Category: Outdoorsee-type books


The secret spiritual lives of extreme athletes – and what they reveal about near-death experiences, psychic communication, and touching the beyond.

“A long tradition of nature writers subscribe to the ‘immanent’ view of the mystical – that God is in everything, and that spending time in nature, and paying attention to its details and its numinous qualities, enables one to touch the divine.”

A fantastic modern day account of this fine young mans tale of summiting Mt Everest (at the time he was the youngest Britain to do so). He discusses a lot of the culture, he reflects on his own journey, quoting scripture on several occasions, and of course reaches the top!

Probably my favourite adventure writer. I started off reading his autobiography, and that really sets the scene for his other books.  A distinguished gentleman, being asked to leave the SAS after a little explosion or two on an American film set in an quaint English village, who becomes known as the greatest living explorer. Making friends with Prince Charles, the Sultan of Oman and many others throughout his lifetime. He has recently become the oldest Britain to summit Everest, and The Eiger, all for charity (Marie Curie Cancer research). He was the first man to circumnavigate the globe, North to South, to reach both poles un-assisted…the story goes on, and on, and on…a great read!!

Who hasn’t heard of the guy that cut his own arm off? I must admit I was reluctant to read the book, considering the subject matter n’all…but it is a great read. His never changing predicament really did bring about lots of various choices and scenario’s, until he ultimately did what he had to do.

Quite a tale of survival!

Learning to Breathe was one of the first books I read on the topic of mountaineering, and it has led on to so many more experiences. The sequel, Thin White Line has been recognised by the prestigious Boardman Tasker Prize and the Banff International Festival. He tells of his experiences with a young climber called Leo Houlding, who has since gone on to not only appear in Top Gear as the speed climber Johnny Depp looking hippy guy, but also to pioneer some ascents and descents (base jumping) on peaks like Mt Asgard.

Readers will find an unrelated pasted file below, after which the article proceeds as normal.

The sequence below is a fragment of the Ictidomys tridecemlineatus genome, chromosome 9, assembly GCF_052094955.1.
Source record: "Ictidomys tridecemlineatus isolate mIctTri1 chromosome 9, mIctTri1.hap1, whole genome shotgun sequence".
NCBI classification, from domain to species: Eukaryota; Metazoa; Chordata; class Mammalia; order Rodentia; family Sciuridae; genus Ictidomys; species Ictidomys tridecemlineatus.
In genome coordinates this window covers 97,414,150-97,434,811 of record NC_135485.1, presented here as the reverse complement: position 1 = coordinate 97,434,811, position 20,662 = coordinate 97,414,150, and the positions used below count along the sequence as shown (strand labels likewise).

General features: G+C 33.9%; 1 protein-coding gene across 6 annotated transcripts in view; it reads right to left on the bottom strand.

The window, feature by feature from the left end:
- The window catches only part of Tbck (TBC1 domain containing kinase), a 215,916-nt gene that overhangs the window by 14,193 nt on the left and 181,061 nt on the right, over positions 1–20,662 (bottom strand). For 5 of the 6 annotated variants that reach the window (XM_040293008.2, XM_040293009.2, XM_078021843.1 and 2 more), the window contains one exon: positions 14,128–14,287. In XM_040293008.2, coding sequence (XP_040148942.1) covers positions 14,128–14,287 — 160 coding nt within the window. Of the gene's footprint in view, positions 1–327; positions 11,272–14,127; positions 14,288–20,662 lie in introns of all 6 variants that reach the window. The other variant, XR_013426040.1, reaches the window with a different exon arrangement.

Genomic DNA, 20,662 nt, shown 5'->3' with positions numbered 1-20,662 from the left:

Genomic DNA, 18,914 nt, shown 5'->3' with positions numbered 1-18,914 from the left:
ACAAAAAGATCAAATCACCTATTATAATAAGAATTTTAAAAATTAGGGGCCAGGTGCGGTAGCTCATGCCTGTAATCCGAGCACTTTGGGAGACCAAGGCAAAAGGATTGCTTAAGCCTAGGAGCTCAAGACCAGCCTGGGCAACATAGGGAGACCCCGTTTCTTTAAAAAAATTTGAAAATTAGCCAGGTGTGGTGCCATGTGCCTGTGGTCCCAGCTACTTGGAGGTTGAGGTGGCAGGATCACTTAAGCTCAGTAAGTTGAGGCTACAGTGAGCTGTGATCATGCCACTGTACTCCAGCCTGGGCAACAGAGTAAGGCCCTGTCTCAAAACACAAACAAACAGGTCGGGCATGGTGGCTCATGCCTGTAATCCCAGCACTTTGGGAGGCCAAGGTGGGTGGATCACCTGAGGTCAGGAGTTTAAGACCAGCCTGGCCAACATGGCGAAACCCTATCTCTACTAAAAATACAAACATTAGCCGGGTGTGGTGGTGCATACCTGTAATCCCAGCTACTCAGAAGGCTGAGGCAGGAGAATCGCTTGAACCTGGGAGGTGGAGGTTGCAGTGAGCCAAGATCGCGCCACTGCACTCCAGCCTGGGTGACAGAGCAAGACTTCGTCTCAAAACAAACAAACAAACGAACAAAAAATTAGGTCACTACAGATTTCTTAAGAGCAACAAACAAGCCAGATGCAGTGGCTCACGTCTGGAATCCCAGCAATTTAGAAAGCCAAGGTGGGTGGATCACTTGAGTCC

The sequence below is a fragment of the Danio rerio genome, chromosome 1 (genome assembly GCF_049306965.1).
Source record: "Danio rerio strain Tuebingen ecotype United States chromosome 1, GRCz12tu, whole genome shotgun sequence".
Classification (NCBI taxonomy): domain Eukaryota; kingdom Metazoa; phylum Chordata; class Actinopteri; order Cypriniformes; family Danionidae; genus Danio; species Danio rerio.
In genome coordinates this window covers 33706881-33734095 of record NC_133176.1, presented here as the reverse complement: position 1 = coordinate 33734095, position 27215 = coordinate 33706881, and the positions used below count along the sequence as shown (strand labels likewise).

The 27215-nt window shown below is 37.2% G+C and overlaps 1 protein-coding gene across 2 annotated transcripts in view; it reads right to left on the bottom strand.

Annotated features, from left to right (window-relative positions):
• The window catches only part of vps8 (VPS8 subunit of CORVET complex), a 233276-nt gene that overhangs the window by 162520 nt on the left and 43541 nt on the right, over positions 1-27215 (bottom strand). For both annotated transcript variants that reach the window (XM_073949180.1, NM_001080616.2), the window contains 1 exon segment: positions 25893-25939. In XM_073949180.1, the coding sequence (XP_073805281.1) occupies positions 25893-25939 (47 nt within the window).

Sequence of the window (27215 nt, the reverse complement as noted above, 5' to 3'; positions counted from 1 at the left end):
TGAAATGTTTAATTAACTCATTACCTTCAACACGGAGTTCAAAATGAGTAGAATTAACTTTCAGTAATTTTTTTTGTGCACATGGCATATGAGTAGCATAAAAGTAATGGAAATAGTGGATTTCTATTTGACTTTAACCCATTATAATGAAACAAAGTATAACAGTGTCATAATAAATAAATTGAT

Edmund Hillary’s own first hand account of the 1953 successful attempt to summit Mount Everest. Told in a very modest and humbling way. His experiences on the mountain, and in the Nepalese region really changed his life, and in turn, he then went on to change a lot of lives in amongst the Sherpa’s and the Nepalese people.

 1957. London – Singapore – London. 32,000 miles in three Land Rovers…who wouldn’t?

Who hasn’t heard of the guy that cut the rope that his friend and climbing partner was hanging off? Well, if you haven’t, here is the book. It was also made into a very good movie documentary too (but you can’t beat the book).

 

Lincoln Hall is an experienced photograhper, film maker, and one of the most fortunate men alive today, albeit with a few less digits. His account of surviving in the ‘death zone’ on Everest is phenomenal, particularly when he describes the view like being in a plane when he wants to get out of his seat and walk around, then realizing he is sitting on the edge of an abyss of a 10,000ft drop.

This picture tells it all…the hazards that can be encountered when travelling across the extraordinarily remote ice fields of the Antartic, particularly when driving this beast!